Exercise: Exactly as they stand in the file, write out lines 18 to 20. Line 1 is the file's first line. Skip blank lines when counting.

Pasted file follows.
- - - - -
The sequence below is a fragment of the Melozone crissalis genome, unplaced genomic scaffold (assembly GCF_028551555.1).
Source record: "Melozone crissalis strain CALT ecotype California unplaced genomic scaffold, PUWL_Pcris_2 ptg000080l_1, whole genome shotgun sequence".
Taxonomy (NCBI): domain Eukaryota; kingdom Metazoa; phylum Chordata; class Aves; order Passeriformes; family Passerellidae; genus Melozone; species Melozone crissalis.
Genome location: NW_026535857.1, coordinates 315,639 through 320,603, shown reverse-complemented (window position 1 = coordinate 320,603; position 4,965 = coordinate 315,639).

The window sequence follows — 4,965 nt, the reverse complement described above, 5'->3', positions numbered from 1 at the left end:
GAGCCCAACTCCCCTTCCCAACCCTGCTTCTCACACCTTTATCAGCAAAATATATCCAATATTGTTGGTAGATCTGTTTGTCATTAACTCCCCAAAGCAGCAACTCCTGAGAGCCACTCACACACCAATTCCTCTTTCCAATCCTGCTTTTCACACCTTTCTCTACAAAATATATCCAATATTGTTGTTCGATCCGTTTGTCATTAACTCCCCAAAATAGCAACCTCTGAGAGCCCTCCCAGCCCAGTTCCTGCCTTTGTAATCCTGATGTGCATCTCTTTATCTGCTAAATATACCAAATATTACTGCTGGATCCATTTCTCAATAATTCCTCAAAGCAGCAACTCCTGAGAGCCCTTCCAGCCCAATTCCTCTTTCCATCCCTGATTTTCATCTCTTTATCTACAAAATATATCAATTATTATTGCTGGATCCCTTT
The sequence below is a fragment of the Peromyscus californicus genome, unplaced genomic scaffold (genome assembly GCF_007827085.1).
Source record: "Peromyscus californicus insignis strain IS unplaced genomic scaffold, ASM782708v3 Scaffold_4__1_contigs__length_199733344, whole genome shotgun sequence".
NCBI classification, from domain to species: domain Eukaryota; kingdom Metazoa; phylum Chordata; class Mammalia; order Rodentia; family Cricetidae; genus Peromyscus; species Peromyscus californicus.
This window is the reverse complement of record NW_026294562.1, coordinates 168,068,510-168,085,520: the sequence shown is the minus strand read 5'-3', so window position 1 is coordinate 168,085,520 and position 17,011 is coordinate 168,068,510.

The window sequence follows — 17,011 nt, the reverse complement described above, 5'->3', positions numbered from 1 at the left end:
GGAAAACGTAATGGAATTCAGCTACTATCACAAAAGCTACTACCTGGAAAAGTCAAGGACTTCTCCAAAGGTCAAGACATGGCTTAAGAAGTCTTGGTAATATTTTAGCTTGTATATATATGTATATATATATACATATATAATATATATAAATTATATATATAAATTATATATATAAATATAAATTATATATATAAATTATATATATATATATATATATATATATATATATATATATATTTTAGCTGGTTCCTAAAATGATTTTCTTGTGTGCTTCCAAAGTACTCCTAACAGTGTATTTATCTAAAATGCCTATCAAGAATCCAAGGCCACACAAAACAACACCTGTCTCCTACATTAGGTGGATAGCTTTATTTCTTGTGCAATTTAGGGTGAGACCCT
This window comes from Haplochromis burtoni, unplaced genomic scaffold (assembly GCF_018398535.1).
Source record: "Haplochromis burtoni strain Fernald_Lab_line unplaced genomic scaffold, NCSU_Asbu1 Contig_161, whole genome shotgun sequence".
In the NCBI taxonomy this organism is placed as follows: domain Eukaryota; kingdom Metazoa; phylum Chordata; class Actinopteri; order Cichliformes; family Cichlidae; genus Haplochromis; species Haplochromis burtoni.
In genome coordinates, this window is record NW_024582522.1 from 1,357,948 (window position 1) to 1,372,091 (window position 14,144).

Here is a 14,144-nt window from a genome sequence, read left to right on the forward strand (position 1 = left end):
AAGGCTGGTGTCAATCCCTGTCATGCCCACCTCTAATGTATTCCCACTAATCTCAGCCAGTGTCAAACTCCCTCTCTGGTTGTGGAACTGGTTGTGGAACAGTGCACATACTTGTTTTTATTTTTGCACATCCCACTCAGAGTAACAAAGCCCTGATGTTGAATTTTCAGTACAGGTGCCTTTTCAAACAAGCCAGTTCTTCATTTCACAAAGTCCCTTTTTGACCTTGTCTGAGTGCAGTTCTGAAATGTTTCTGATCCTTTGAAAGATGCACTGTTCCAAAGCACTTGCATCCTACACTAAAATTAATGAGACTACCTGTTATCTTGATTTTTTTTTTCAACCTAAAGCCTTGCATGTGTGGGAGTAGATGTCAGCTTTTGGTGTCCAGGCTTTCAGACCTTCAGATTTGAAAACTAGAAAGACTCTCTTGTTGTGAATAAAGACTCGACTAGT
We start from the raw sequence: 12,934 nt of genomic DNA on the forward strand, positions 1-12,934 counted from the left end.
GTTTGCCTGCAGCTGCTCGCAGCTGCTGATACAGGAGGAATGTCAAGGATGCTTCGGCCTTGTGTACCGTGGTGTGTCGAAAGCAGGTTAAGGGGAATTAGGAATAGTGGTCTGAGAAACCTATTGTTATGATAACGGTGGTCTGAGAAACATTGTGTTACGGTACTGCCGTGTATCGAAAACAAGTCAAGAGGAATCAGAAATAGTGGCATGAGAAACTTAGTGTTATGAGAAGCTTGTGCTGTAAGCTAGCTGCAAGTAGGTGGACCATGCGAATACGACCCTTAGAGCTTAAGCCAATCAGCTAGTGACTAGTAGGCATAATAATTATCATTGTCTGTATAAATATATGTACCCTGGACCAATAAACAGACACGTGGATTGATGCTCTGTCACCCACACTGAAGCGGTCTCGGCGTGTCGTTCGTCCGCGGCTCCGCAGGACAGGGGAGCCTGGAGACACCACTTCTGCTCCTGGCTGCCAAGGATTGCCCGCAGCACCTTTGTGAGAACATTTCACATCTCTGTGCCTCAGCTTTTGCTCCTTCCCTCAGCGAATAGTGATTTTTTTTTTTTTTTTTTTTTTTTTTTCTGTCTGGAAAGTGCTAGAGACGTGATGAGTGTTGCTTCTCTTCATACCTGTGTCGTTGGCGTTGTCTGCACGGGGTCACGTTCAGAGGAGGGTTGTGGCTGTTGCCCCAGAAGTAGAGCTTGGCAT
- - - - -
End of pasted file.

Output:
AAGGCTGGTGTCAATCCCTGTCATGCCCACCTCTAATGTATTCCCACTAATCTCAGCCAGTGTCAAACTCCCTCTCTGGTTGTGGAACTGGTTGTGGAACAGTGCACATACTTGTTTTTATTTTTGCACATCCCACTCAGAGTAACAAAGCCCTGATGTTGAATTTTCAGTACAGGTGCCTTTTCAAACAAGCCAGTTCTTCATTTCACAAAGTCCCTTTTTGACCTTGTCTGAGTGCAGTTCTGAAATGTTTCTGATCCTTTGAAAGATGCACTGTTCCAAAGCACTTGCATCCTACACTAAAATTAATGAGACTACCTGTTATCTTGATTTTTTTTTTCAACCTAAAGCCTTGCATGTGTGGGAGTAGATGTCAGCTTTTGGTGTCCAGGCTTTCAGACCTTCAGATTTGAAAACTAGAAAGACTCTCTTGTTGTGAATAAAGACTCGACTAGT
We start from the raw sequence: 12,934 nt of genomic DNA on the forward strand, positions 1-12,934 counted from the left end.
GTTTGCCTGCAGCTGCTCGCAGCTGCTGATACAGGAGGAATGTCAAGGATGCTTCGGCCTTGTGTACCGTGGTGTGTCGAAAGCAGGTTAAGGGGAATTAGGAATAGTGGTCTGAGAAACCTATTGTTATGATAACGGTGGTCTGAGAAACATTGTGTTACGGTACTGCCGTGTATCGAAAACAAGTCAAGAGGAATCAGAAATAGTGGCATGAGAAACTTAGTGTTATGAGAAGCTTGTGCTGTAAGCTAGCTGCAAGTAGGTGGACCATGCGAATACGACCCTTAGAGCTTAAGCCAATCAGCTAGTGACTAGTAGGCATAATAATTATCATTGTCTGTATAAATATATGTACCCTGGACCAATAAACAGACACGTGGATTGATGCTCTGTCACCCACACTGAAGCGGTCTCGGCGTGTCGTTCGTCCGCGGCTCCGCAGGACAGGGGAGCCTGGAGACACCACTTCTGCTCCTGGCTGCCAAGGATTGCCCGCAGCACCTTTGTGAGAACATTTCACATCTCTGTGCCTCAGCTTTTGCTCCTTCCCTCAGCGAATAGTGATTTTTTTTTTTTTTTTTTTTTTTTTTTCTGTCTGGAAAGTGCTAGAGACGTGATGAGTGTTGCTTCTCTTCATACCTGTGTCGTTGGCGTTGTCTGCACGGGGTCACGTTCAGAGGAGGGTTGTGGCTGTTGCCCCAGAAGTAGAGCTTGGCAT